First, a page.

I also highly recommend opting out from primary data brokers (PDBs)/distributors and people search sites.  PDBs/distributors pay for and or collect data on people.  PDBs/distributors then sell that information to people search sites.  I suspect that most, if not all, doxxing (publicly revealing previously private personal information about an individual or organization, usually through the Internet) of public heath officials during the pandemic were facilitated by information on people search sites.  PDBs/distributors include LexisNexis, idiCore, and IRB.  You might have to provide justification for opting out to those aforementioned PDBs/distributors.  Other PDBs include Acxiom, CoreLogic, Oracle, and Epsilon.  People search sites include White Pages, Family Tree Now, Spokeo, and ThatsThem.



Audience Question: What was the name of the VPN software you mentioned? Are there additional things we should do to protect our identities or safety online?

K Campbell:  I’m reluctant to recommend specific VPNs, but the VPNs that appear on many top VPN lists include Nord VPN, IVPN, ExpressVPN, Mullvad, and Proton VPN.  The most important thing to remember about VPNs is to avoid free VPNs (with the exception of Proton VPN).  Companies that run free VPNs have to make their money somehow, and they do this by selling your data—which defeats the purpose of using a VPN.  This article is helpful in narrowing your choices and learning more about VPNs.

In addition to the products and practices outlined in my previous answers, I recommend not using What’sApp—in fact, I recommend deleting it, Facebook, and Facebook Messenger from your phone.  I also recommend submitting a credit freeze request to each of the credit bureaus (TransUnion, Experian, etc.).  A credit freeze, which is free, locks your data at the credit bureaus until you authorize its release.  It prevents identity thieves from accessing information from your credit file.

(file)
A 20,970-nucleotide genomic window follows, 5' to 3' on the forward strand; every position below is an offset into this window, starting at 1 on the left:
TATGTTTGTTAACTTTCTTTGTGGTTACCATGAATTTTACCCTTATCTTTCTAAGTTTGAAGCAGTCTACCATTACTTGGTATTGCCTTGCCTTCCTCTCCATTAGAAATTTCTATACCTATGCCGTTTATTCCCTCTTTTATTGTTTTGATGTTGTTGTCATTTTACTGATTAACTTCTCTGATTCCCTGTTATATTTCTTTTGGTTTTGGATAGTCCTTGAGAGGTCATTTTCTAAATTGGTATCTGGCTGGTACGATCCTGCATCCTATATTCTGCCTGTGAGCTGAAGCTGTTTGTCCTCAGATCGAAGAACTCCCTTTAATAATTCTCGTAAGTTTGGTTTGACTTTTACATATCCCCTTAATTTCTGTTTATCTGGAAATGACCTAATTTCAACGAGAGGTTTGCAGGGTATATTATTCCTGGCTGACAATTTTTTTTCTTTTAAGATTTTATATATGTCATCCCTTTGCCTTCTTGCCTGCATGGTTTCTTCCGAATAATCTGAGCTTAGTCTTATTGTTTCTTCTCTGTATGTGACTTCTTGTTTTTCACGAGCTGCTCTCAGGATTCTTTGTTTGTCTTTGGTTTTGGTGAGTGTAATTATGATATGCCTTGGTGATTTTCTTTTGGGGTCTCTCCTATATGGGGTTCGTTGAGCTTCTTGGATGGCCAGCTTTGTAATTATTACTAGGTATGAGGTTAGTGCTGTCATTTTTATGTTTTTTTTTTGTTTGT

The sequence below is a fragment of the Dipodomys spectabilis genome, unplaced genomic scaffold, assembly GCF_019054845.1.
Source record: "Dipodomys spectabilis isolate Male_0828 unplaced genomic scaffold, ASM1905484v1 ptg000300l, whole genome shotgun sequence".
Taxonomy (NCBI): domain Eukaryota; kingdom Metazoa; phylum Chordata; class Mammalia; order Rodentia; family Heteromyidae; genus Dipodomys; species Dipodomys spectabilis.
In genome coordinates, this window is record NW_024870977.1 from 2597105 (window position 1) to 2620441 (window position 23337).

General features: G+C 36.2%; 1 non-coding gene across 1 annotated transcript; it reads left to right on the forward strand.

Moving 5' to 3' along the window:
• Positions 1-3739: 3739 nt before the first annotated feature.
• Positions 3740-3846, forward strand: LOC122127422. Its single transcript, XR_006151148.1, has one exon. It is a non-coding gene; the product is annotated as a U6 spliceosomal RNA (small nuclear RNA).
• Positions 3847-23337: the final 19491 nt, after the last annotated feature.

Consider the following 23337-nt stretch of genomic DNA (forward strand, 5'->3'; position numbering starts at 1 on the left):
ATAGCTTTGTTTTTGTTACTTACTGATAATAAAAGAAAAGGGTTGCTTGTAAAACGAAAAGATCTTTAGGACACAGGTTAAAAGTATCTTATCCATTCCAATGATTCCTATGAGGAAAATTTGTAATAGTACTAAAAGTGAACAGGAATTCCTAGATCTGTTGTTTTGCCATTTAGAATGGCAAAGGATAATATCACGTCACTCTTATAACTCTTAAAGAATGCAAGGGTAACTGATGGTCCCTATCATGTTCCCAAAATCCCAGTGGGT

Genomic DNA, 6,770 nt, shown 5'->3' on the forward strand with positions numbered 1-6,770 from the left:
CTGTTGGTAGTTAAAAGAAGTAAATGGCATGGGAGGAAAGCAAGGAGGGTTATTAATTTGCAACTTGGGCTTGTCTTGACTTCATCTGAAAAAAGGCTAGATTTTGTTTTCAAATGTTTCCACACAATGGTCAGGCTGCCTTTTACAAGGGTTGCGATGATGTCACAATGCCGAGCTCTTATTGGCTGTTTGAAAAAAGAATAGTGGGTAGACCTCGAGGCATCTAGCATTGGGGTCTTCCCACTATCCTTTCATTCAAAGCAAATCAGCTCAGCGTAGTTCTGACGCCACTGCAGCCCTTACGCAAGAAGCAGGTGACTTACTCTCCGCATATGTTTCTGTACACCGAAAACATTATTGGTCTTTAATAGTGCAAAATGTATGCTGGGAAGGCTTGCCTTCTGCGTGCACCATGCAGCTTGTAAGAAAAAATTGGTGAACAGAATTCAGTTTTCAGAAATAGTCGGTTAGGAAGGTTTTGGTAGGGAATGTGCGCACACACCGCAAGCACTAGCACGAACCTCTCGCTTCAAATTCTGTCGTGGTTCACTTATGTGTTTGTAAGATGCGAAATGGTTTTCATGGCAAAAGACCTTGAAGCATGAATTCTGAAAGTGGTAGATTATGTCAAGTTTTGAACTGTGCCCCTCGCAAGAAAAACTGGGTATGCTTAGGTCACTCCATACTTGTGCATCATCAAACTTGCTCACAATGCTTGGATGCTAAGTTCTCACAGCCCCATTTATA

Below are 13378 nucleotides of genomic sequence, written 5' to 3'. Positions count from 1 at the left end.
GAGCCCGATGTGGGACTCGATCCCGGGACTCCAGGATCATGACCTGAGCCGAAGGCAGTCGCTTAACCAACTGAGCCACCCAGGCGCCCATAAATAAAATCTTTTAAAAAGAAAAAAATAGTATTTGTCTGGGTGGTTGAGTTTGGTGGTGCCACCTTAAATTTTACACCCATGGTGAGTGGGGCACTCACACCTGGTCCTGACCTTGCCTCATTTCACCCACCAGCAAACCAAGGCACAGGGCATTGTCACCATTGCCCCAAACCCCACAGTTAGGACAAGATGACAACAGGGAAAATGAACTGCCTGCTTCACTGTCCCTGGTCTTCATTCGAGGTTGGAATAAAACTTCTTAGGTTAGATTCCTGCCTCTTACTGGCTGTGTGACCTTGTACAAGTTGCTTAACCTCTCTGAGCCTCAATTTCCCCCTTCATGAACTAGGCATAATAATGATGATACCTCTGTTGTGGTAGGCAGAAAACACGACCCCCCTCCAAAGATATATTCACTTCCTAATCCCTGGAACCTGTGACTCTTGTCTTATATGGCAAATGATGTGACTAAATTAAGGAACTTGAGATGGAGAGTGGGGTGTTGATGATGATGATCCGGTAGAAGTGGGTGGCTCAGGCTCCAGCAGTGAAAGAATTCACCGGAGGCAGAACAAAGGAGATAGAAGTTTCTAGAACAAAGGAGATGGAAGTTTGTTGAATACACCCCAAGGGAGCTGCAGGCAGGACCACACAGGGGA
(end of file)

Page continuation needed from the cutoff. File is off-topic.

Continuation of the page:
Audience Question: Are there any books, documentaries, or websites you would recommend where I can learn more about keeping myself or my clients safe?

K Campbell:  I would need to know more about your clients to better tailor this answer, but I recommend some government resources such as the U.S. Department of Homeland Security.  For example, its STOP.THINK.CONNECT.™ Campaign includes resources for individuals and even a product on how to talk to children about online security.  The CISA YouTube channel includes videos geared for individuals.  The FBI also has a useful page focused mostly on cyber/online privacy.  I also recommend Restore Privacy and Privacy Rights Clearinghouse.

Feel free to follow Blue Glacier’s Twitter and Linkedin social media accounts.  We often post tips on physical security and cybersecurity, especially in our #WednesdayWisdom and #FridayFactoid posts.  We also plan to publish more blog articles focused on individual and family safety and security.


Click Here to Watch a Recording of Making Personal Safety a Priority: Lessons for Public Officials, Criminal Justice Professionals and Victim Advocates.